The British Treasury is exploring the possibility of an online sales tax as the Covid-19 crisis accelerates the deterioration of traditional high streets across the country. The idea is not new, just controversial.
Empty high streets
According to The Guardian, the UK Treasury considers various ways of shifting the balance between online spending and spending in physical stores. The British government is increasingly concerned about the consequences of the Covid-19 crisis and the rapid rise of e-commerce. A record number of stores are disappearing from high streets, partly due to successive lockdowns, and some fear that the cities will have changed permanently when the coronavirus measures get eased again.
Some politicians believe that an e-commerce tax could help prevent the collapse of the high streets. But, the British Retail Consortium, among others, has already warned that such a tax will also hit shopkeepers with an online shop. Moreover, the measure would also lead to higher prices for shoppers, and that in the middle of a crisis.
Level playing field
CEOs of a few large retailers, including Tesco, Morrisons, Asda and Waterstones are in favour of an online tax. They particularly insist on a level playing field. In the United Kingdom, retailers are partially taxed on the retail space in which they operate (the so-called 'business rates'). This gives players who solely operate online, such as Amazon, a big advantage.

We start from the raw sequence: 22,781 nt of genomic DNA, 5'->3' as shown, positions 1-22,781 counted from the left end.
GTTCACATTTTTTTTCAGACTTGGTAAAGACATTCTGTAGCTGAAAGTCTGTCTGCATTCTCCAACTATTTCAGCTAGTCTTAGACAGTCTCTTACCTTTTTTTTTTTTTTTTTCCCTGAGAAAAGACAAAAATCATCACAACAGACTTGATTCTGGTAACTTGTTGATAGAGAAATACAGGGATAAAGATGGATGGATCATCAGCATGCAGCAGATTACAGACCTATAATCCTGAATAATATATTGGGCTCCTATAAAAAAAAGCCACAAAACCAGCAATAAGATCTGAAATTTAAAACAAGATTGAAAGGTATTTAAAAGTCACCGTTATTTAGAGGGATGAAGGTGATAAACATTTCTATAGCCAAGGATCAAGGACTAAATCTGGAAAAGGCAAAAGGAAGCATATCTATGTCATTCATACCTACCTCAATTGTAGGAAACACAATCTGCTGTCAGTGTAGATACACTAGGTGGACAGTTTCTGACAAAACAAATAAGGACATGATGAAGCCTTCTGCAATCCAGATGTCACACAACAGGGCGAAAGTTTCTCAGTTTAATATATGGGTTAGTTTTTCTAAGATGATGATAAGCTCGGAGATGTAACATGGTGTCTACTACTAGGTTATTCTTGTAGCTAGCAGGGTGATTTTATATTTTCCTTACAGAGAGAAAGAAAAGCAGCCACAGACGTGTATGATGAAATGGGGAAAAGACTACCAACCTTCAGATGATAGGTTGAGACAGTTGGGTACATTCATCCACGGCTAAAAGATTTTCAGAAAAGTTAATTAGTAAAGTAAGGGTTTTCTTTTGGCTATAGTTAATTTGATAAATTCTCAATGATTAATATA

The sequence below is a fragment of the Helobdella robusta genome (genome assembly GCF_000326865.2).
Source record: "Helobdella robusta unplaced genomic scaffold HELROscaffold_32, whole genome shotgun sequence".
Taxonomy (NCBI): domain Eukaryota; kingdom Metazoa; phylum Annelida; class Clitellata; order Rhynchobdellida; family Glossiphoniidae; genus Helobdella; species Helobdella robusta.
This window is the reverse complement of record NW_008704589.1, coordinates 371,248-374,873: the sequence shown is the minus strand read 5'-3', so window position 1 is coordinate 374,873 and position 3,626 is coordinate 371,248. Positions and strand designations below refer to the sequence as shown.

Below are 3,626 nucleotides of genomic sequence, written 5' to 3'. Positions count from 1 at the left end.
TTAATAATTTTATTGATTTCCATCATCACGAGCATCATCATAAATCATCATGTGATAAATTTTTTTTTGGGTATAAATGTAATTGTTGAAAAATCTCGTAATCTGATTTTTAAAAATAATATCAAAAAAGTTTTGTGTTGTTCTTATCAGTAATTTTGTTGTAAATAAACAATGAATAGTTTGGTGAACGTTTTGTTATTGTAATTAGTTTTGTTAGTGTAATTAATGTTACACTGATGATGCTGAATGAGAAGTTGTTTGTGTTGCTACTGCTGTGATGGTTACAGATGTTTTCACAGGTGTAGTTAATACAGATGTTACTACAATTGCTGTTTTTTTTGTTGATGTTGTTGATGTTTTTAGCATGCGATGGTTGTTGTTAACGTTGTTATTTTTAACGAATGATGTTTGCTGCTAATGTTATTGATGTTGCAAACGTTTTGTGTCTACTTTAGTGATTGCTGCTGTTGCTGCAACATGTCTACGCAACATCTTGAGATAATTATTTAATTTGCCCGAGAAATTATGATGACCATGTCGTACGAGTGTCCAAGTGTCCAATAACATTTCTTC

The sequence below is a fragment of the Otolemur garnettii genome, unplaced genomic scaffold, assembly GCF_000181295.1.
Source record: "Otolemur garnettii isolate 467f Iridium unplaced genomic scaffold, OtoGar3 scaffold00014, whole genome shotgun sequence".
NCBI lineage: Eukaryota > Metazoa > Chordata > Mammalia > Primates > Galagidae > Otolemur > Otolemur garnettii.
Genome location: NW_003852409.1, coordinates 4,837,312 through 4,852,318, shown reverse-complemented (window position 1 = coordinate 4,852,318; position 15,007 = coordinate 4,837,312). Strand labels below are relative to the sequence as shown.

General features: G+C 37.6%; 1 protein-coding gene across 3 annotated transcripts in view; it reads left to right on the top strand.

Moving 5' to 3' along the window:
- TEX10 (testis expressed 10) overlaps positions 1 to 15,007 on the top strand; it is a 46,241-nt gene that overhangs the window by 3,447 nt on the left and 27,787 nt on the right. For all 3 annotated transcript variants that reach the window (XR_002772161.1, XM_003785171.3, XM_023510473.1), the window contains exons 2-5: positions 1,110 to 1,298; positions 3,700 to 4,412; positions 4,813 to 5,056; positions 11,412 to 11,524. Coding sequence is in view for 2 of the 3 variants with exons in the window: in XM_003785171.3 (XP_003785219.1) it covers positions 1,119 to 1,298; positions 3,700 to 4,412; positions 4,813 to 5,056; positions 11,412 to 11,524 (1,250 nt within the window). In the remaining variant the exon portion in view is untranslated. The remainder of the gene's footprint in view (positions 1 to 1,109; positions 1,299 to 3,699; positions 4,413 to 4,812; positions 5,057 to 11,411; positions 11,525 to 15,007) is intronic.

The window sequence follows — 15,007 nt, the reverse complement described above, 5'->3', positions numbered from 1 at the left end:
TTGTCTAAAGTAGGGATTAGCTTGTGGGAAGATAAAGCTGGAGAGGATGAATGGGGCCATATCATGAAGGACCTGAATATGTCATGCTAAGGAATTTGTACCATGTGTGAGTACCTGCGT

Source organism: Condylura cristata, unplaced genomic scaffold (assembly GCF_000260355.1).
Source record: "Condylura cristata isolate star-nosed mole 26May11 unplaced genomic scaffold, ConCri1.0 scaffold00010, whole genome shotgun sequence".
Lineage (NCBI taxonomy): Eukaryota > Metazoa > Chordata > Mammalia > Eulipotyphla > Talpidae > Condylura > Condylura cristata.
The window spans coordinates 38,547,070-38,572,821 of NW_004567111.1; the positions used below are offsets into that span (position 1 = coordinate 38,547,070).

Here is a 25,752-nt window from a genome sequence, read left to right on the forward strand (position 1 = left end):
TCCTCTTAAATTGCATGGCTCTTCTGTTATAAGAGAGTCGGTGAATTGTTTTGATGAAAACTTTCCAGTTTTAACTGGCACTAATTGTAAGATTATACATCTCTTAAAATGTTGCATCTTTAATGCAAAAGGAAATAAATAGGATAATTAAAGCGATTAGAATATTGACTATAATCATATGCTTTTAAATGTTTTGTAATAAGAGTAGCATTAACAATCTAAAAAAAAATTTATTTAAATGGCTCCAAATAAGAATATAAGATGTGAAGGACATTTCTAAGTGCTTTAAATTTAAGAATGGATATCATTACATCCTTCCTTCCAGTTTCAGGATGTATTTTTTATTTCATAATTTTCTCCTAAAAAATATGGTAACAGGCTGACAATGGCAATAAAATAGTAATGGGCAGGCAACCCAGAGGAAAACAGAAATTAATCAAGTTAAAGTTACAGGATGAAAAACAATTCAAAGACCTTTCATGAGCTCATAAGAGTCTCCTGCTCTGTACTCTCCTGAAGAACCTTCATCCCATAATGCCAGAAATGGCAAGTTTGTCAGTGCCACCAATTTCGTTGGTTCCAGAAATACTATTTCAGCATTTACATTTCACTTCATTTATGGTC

Driven by the Covid-19 crisis, online spending in the UK increased by 46 per cent last year. E-commerce now accounts for 30 per cent of total retail sales.
"1.1 billion pounds in taxes paid"
Amazon's sales even increased last year by 51 per cent to 19.4 billion pounds (22.1 billion euros). Real estate consultancy Altus Group calculated that the American company had a "tax-to-turnover ratio" (tax as a percentage of revenue) of just 0.37 per cent compared to an average of 2.3 per cent for traditional retailers.
Amazon responded to the coverage by stating that it has invested more than £23 billion (€26.2 billion) in the UK since 2010. "Last year we created 10,000 new jobs and last week we announced 1,000 new apprenticeships. This continued investment contributed to a total tax contribution of 1.1 billion pounds (1.25 billion euros) in 2019 - 293 million pounds (334 million euros) in direct taxes and 854 million pounds (972 million euros) in indirect taxes," a spokesman said.